Public Health Emergency Preparedness
This resource was part of AHRQ's Public Health Emergency Preparedness (PHEP) program, which was discontinued on June 30, 2011, in a realignment of Federal efforts.
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Other Considerations for Hospital Assessment
This guide can be used after evacuations caused by many types of emergency events, ranging from a fire to the loss of municipal water to earthquakes. The specifics of the emergency event will have implications for the type of damage sustained by the hospital and the assessment strategy upon return. Therefore, the Administration (ADMIN) team should consider the following issues when developing the hospital assessment strategy, and each team should consider these issues as they conduct their assessments.
- What emergency event took place (e.g., fire, hurricane, flood), and what was the ultimate reason for evacuation (e.g., loss of municipal water or heat, smoke, flooding)?
- The type of event that took place, and subsequent damage, will affect the scale, strategy, and approach of the hospital assessment that follows. For example, if the hospital was evacuated because a fire filled the building with smoke and soot, the hospital grounds will not need to be assessed. It is important to keep in mind that some damage may not be always be obvious (for example, a fungal agent that has spread within the ventilation system) or expected (for example, water damage can be caused by broken pipes due to extreme cold during the hospital vacancy as well as by a flood, earthquake, or the sprinkler system in the event of a fire).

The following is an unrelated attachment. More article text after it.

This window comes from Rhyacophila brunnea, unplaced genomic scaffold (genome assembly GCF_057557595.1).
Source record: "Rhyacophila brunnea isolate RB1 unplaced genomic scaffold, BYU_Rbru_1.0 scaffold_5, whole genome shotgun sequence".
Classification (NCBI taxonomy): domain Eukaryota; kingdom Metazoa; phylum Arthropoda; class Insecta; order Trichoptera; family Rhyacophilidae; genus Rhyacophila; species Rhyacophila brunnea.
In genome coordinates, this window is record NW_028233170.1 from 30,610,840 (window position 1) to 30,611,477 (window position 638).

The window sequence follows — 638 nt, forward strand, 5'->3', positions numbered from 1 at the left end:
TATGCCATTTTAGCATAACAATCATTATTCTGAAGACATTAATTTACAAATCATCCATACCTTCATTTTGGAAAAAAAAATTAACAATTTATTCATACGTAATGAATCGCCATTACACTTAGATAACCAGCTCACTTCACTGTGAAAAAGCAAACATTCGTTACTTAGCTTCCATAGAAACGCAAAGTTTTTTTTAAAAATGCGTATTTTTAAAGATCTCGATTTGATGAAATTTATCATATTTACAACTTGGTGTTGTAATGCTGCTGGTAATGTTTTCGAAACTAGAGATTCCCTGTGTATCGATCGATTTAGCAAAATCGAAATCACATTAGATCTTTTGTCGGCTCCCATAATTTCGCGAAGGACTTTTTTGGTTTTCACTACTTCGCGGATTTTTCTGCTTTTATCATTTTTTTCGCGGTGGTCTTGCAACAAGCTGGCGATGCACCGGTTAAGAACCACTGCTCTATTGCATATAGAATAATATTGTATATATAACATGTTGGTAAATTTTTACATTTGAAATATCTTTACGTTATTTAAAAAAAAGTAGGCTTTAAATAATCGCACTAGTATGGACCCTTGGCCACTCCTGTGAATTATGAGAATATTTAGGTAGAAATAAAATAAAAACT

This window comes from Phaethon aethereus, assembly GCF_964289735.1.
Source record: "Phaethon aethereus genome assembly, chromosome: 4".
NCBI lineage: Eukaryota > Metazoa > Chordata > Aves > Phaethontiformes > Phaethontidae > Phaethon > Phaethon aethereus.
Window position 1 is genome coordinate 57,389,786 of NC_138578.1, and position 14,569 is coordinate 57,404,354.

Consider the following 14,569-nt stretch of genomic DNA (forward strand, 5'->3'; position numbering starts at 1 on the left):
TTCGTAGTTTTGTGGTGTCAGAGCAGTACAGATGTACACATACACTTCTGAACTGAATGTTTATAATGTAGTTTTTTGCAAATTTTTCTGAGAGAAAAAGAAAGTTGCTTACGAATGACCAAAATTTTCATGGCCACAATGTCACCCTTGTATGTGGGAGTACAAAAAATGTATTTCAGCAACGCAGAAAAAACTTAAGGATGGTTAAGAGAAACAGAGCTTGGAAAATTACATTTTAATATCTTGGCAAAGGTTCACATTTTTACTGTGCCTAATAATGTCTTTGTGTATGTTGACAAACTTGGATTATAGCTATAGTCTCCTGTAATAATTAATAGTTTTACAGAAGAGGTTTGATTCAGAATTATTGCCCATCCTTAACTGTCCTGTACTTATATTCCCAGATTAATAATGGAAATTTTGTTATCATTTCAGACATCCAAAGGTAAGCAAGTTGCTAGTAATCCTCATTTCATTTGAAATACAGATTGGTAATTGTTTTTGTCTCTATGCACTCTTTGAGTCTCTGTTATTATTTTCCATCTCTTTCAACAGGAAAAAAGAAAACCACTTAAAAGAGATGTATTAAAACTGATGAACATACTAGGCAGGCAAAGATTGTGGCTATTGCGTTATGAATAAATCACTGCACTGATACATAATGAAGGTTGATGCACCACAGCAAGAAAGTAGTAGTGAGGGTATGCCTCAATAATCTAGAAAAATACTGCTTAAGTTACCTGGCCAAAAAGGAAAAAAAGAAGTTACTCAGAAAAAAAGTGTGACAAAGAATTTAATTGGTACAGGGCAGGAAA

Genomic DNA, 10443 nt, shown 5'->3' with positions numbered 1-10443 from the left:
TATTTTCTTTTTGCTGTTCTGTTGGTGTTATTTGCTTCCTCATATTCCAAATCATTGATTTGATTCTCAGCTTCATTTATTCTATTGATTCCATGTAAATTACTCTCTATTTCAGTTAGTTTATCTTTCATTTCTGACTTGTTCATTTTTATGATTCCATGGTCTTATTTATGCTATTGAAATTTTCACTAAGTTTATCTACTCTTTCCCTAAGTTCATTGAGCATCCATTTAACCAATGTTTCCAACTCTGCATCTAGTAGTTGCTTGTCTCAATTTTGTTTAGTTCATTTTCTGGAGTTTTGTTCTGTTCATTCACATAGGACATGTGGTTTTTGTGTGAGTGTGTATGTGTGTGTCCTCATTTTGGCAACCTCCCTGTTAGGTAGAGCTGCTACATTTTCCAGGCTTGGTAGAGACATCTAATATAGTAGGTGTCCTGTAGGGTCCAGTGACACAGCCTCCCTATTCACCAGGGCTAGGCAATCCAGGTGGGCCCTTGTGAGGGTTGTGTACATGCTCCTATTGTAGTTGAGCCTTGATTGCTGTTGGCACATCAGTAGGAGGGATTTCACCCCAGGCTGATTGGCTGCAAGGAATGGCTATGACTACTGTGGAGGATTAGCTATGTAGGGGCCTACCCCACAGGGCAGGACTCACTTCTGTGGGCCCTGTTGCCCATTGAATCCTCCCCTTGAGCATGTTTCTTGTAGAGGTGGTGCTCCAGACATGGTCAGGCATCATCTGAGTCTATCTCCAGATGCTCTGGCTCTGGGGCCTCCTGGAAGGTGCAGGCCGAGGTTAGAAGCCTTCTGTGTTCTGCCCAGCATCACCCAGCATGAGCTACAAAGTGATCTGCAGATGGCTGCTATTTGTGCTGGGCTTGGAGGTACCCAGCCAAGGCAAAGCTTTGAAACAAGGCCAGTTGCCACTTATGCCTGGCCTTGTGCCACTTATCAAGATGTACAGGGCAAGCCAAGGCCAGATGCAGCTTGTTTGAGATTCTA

- Was the hospital able to implement the evacuation plan, or was departure so rapid that an orderly evacuation was not possible?
- If the evacuation took place quickly and the full evacuation plan was not followed, there may be additional issues that will need to be considered and dealt with upon return. For example, the oxygen system may not have been turned off; biological samples may have been left in autoclaves or other equipment and may need to be decontaminated, paper documents containing confidential patient medical information may have been left scattered in patient care areas, and so on.
- Did the hospital lose power or water during the emergency event or subsequent vacancy?
Were environmental controls/HVAC lost, and was it very hot or very cold during the evacuation/vacancy?
- If power and/or water were lost, additional damage may have occurred, and additional testing will be needed to assure that systems throughout the hospital are functioning correctly and can be safely used (e.g., sprinklers, elevators). Damage from power surges can be caused when power returns suddenly; faucets left in the 'open' position may cause flooding when water returns suddenly. Also, if power was lost, frozen/refrigerated biological samples throughout the hospital may have been compromised.
Was the hospital occupied by rescue workers or others (e.g., remaining staff, squatters, rescue personnel) while it was shut down?
- Even if power remained on, loss of environmental control systems can mean the hospital sustained extreme heat or cold. Extreme heat or cold, or a rapid change in temperature, can cause condensation damage and the potential for short circuits to sensitive equipment throughout the hospital.
How long was the hospital closed/evacuated (days, weeks, or months)?
- If so, there may be additional damage to the hospital from this occupation (for example, toilets may need to be emptied of human waste, and areas of the hospital may have been vandalized).
- A lengthy vacancy can mean greater damage, and additional regulatory inspections may be necessary.
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